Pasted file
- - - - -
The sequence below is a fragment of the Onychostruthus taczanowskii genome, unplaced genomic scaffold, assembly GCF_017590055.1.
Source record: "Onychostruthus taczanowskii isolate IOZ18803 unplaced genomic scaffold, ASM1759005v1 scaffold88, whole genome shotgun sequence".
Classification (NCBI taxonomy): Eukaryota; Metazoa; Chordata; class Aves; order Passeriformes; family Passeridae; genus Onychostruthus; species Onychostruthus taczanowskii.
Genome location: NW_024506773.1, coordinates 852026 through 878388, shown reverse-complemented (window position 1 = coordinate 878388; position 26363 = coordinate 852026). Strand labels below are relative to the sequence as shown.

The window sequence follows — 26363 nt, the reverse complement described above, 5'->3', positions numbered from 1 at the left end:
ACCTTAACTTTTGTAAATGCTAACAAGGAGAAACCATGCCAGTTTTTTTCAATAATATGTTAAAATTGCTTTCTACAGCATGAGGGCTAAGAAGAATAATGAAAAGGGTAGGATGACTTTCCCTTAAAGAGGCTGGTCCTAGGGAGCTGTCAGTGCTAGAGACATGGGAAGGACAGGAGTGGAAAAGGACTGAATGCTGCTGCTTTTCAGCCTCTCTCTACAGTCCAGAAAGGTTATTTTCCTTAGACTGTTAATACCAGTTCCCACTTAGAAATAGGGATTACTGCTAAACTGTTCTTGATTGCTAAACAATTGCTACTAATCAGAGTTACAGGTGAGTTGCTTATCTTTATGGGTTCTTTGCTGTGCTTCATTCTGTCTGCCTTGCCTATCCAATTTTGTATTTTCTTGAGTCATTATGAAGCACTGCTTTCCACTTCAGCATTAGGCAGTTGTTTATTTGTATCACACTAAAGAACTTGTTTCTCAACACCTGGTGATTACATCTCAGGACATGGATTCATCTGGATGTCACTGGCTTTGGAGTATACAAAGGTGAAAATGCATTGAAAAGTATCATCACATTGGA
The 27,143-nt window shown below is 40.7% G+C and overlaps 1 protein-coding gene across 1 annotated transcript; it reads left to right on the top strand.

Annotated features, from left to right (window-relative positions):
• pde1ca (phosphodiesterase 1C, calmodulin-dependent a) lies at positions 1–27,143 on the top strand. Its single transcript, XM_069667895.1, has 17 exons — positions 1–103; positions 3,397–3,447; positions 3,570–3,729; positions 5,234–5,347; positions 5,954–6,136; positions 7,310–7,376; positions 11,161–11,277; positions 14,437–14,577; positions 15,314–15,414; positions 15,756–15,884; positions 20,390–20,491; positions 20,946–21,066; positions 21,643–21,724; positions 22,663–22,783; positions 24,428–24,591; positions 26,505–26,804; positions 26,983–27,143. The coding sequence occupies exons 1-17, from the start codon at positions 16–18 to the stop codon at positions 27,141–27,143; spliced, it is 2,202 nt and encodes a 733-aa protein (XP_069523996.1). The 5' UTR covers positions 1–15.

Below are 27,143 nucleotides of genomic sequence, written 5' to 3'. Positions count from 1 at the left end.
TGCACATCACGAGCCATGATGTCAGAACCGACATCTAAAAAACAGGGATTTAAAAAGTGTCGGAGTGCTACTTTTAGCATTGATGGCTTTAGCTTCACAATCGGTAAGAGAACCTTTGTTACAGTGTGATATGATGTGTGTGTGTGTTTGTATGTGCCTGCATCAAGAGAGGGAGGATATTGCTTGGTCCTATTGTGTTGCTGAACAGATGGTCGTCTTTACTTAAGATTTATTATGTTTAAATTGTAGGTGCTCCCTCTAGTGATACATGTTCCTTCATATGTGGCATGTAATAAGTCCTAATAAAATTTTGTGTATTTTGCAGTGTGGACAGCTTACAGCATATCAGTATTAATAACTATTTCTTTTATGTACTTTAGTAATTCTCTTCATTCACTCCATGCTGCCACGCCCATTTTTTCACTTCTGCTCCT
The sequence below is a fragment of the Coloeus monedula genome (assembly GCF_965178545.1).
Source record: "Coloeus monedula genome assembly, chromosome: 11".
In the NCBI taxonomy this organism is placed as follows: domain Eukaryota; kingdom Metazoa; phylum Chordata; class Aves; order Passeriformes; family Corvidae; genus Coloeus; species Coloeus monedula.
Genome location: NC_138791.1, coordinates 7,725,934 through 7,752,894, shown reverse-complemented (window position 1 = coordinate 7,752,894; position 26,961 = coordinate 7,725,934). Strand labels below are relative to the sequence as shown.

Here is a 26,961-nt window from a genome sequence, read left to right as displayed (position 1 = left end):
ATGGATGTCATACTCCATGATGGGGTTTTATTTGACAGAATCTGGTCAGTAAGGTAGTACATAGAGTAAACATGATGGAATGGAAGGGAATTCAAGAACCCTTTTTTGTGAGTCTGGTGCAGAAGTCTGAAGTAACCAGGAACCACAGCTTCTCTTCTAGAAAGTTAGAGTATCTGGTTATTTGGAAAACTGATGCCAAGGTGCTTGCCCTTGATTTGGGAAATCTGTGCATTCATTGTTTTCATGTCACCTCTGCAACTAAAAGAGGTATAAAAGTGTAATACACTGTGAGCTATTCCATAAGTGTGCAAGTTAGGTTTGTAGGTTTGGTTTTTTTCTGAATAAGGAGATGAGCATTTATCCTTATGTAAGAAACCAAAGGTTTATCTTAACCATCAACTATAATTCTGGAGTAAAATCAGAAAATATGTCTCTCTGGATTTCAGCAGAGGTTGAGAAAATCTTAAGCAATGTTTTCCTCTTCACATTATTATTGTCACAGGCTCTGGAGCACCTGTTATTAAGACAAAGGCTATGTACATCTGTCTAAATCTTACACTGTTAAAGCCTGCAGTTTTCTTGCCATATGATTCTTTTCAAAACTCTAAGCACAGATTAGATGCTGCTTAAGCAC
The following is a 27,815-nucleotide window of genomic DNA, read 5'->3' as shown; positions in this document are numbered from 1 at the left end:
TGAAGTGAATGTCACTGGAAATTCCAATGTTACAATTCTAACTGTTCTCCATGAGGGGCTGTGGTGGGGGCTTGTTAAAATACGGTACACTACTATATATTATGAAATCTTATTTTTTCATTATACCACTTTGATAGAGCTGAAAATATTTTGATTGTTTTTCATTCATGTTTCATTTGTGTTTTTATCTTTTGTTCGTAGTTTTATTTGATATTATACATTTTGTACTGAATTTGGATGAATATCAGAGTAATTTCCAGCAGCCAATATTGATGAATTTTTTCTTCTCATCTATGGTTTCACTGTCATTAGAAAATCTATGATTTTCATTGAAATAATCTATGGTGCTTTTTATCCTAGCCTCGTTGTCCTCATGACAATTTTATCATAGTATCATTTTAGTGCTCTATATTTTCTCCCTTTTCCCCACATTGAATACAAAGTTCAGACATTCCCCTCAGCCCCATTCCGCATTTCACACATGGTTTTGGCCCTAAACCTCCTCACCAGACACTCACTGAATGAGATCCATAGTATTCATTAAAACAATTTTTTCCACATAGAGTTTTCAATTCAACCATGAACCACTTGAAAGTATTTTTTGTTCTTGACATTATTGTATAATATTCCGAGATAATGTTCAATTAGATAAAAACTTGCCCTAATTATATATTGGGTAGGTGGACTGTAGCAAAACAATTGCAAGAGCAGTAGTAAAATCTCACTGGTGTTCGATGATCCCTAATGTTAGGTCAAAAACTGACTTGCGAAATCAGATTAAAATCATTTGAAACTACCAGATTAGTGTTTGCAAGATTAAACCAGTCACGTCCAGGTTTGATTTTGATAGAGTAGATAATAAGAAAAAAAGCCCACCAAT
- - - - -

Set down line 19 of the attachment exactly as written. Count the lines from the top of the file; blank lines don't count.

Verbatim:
TGAAGTGAATGTCACTGGAAATTCCAATGTTACAATTCTAACTGTTCTCCATGAGGGGCTGTGGTGGGGGCTTGTTAAAATACGGTACACTACTATATATTATGAAATCTTATTTTTTCATTATACCACTTTGATAGAGCTGAAAATATTTTGATTGTTTTTCATTCATGTTTCATTTGTGTTTTTATCTTTTGTTCGTAGTTTTATTTGATATTATACATTTTGTACTGAATTTGGATGAATATCAGAGTAATTTCCAGCAGCCAATATTGATGAATTTTTTCTTCTCATCTATGGTTTCACTGTCATTAGAAAATCTATGATTTTCATTGAAATAATCTATGGTGCTTTTTATCCTAGCCTCGTTGTCCTCATGACAATTTTATCATAGTATCATTTTAGTGCTCTATATTTTCTCCCTTTTCCCCACATTGAATACAAAGTTCAGACATTCCCCTCAGCCCCATTCCGCATTTCACACATGGTTTTGGCCCTAAACCTCCTCACCAGACACTCACTGAATGAGATCCATAGTATTCATTAAAACAATTTTTTCCACATAGAGTTTTCAATTCAACCATGAACCACTTGAAAGTATTTTTTGTTCTTGACATTATTGTATAATATTCCGAGATAATGTTCAATTAGATAAAAACTTGCCCTAATTATATATTGGGTAGGTGGACTGTAGCAAAACAATTGCAAGAGCAGTAGTAAAATCTCACTGGTGTTCGATGATCCCTAATGTTAGGTCAAAAACTGACTTGCGAAATCAGATTAAAATCATTTGAAACTACCAGATTAGTGTTTGCAAGATTAAACCAGTCACGTCCAGGTTTGATTTTGATAGAGTAGATAATAAGAAAAAAAGCCCACCAAT